5 of the Most Common Mistakes People Make When Writing

Writing mistakes can make your message seem unprofessional, hard to follow, or downright impossible to read. However, by writing clearly, you sort your ideas properly and help your audience along the way!

Unfortunately, even talented writers are often held back by common mistakes. Unfortunately, these are the nagging issues that seem to persist well beyond high school and into our professional and personal lives.

We want a world without writing mistakes, which is why we’re highlighting the five most common ones in today’s article. So, when writing your next article, email, novel, or just journaling for fun, use this handy reference! Let’s begin.

1. Mixing Up Similar Words

Modern spellcheck tools do an excellent job of saving us from misspelled words most of the time. However, these technologies might not detect when similar terms are mixed up and used incorrectly in our sentences.

Think of the classic trio of there/their/they’re or tricky homonyms like affect and effect. Unfortunately, these words will fly under the radar of many spellcheck programs and damage the credibility of your writing in the meantime.

Keep a mental list of the words and phrases that often get confused in your writing, and always proofread your piece in addition to the usual spell check.

2. Extra (or Missing) Apostrophes and Commas

As some of the smallest symbols in the English language, we don’t pay much attention to apostrophes and commas in most cases. Still, we’ve got to play by grammar rules, which means using these tools the right way.

Be sure to use apostrophes whenever you shorten words into an abbreviated form, like “can’t” or “won’t.” Apostrophes also indicate possession ownership, such as “Mike’s bike” or “Roy’s toys.” Don’t forget the “its vs. it’s” distinction, either.

When it comes to commas, the rules are slightly looser. You want to place a comma to separate an independent clause or after an introductory clause or phrase.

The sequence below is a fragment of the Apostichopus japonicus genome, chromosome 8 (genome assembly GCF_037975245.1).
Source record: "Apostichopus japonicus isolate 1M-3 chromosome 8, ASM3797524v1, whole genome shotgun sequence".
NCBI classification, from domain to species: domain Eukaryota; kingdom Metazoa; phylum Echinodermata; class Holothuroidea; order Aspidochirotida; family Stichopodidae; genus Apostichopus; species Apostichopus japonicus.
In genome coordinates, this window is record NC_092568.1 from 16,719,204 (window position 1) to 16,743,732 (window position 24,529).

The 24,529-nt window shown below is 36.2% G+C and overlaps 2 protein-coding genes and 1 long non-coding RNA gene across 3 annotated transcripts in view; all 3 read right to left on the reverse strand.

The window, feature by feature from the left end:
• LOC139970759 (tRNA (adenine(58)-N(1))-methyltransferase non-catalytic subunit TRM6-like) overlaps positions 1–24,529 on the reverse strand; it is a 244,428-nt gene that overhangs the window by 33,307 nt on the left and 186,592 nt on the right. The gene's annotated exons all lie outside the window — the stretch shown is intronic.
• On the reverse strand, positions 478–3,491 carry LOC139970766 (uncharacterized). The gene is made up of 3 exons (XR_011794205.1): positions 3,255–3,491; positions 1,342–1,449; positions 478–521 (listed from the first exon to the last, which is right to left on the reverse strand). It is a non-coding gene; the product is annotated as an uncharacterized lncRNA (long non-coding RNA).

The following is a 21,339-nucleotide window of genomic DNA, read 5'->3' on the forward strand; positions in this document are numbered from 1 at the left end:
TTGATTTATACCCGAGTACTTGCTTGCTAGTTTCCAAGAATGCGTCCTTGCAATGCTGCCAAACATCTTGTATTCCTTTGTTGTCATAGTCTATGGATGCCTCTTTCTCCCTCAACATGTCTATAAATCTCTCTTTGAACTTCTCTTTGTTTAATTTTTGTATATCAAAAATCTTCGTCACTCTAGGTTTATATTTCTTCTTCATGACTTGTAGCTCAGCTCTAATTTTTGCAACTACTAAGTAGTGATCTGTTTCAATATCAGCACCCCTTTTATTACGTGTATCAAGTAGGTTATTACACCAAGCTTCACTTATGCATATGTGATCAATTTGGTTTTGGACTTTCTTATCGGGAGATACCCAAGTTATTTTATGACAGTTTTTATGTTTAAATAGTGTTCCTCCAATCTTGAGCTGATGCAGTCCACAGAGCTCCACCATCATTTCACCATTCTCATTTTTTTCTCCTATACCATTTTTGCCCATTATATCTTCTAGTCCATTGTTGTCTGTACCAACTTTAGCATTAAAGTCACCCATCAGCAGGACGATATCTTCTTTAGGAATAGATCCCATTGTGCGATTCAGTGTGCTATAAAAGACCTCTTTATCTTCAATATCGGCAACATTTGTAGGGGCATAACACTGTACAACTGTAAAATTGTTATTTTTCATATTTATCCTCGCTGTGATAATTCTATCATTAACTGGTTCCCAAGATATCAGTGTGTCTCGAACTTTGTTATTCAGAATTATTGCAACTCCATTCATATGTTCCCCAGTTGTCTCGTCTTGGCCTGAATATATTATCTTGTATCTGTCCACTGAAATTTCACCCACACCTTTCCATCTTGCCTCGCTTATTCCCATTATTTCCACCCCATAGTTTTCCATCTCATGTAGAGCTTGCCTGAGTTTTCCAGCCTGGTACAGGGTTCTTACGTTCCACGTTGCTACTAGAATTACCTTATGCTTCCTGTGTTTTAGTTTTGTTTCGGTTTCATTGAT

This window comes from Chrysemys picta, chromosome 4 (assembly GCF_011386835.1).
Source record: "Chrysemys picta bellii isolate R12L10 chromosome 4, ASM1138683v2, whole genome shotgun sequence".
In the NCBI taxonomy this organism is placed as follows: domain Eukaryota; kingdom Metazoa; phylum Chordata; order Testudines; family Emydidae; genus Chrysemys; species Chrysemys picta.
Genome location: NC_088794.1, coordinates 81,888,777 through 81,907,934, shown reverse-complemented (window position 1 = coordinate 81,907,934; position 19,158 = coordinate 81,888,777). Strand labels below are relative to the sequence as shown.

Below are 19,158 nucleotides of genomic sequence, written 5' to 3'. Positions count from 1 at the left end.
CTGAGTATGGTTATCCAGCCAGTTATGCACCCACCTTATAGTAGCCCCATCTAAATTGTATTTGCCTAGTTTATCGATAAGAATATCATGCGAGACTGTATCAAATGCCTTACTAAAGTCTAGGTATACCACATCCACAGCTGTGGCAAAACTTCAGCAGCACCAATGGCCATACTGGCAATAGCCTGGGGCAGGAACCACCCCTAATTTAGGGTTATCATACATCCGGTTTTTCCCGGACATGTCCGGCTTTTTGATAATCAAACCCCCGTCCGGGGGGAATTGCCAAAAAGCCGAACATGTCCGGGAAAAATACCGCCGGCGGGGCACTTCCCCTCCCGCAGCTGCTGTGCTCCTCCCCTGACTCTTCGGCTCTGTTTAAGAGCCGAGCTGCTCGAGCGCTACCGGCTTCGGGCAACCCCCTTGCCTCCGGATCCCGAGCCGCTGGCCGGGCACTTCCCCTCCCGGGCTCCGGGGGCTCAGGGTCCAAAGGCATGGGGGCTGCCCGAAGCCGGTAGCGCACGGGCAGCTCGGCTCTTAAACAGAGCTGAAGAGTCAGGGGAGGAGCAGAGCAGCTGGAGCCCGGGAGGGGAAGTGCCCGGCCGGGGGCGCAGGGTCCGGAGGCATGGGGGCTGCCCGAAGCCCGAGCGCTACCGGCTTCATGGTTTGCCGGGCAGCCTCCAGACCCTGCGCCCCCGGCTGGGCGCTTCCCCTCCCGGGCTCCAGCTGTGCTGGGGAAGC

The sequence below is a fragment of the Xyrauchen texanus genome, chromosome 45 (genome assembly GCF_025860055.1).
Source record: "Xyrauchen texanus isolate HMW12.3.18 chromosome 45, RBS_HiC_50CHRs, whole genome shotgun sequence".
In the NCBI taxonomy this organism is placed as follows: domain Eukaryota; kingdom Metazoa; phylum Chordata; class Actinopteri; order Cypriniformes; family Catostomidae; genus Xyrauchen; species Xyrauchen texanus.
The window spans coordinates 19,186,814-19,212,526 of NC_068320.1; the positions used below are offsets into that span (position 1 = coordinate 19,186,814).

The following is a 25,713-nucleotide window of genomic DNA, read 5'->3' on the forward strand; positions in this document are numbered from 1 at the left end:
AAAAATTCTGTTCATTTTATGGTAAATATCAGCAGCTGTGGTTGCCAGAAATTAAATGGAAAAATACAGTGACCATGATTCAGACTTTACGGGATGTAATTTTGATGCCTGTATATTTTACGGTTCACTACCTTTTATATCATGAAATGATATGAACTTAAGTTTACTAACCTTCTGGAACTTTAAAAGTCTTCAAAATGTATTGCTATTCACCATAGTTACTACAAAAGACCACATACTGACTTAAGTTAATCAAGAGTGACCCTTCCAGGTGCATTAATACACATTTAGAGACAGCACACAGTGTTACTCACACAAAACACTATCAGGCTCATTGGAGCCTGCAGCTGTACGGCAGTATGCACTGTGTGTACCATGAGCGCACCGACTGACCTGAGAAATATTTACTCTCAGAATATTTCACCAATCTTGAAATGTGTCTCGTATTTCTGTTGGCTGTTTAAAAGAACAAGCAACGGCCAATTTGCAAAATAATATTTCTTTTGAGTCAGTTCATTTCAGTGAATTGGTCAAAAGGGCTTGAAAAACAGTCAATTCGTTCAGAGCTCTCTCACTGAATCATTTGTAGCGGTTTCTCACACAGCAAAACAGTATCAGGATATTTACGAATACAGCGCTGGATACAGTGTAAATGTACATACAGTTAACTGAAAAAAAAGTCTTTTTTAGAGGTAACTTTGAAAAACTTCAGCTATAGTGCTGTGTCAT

Commas also indicate a direct address to an individual and create lists that are easy to follow. As always, use commas appropriately in the context of dates, titles, numbers, and addresses.

Some writers overuse commas to appear more sophisticated. Commas aren’t always necessary! Sometimes it’s better to cut a sentence short and skip the comma for clarity’s sake.

3. Sprawling Sentences

Speaking of short sentences, run-ons are a common issue for writers at any level.

Longer sentences aren’t always better. The opposite tends to be true! If your sentences are sprawling and hard to follow, it’s time to get more concise.

Forming smaller sentences proves challenging at first. Reading flowery literature and dense scholarly texts doesn’t help. Instead, try experimenting with shorter sentence structures and see what happens. Short sentences rule!

You’ll soon find that compact, precise sentences are more effective than run-ons. This makes the editing process far easier, and readers will appreciate your efforts.

Meanwhile, this handy WordCounter will help keep your sentences in check. See if you can shoot for under 20 words per sentence in your next piece.

4. Incorrect Use of Quotations

Quotes are common in everyday writing, whether citing a primary source or writing dialogue. A quote shows that you’re taking the source seriously, but it needs to be executed with precision.

There are a few rules surrounding quotes that often go overlooked. Integration and comma placement are the most common. In addition, quotes should be introduced with care and logically flow with the piece.

For example, you would never just drop a quote out of nowhere with no leadup or transition. It helps to start a quoted sentence, then break to indicate the speaker or source before concluding the statement.

“Writing should be a joy,” said the poet, “not a chore.”

Also, note the placement of commas in this sentence that makes it easy to understand and stay on track. Punctuation around quotes can be tough to learn, but the rules are easy to apply once you know the ropes.

Remember that commas and periods always go inside the quotation marks, while dashes, colons, and semicolons go outside. Likewise, exclamation and question marks can be placed inside or out, depending on context.

5. Awkward Sentence Structure

An awkward sentence can leave readers confused, annoyed, and turned off from your writing altogether. Your goal is to make sentences flow naturally and create an easy reading experience for all.

Unnecessary shifts in verb tense and non-parallel structures can throw any sentence out of whack. “Agreement” is the key term here. Make sure every element of your sentence is aligned in the correct tense, with related ideas that fit together intuitively.

Everyone writes an awkward sentence now and then, which makes editing crucial. It can help step away and return to a draft later on or get a second opinion from a friend or colleague.

Writing mistakes shouldn’t hold you back from expressing your ideas and making an impact! So keep these points in mind for precise and flawless writing every time.

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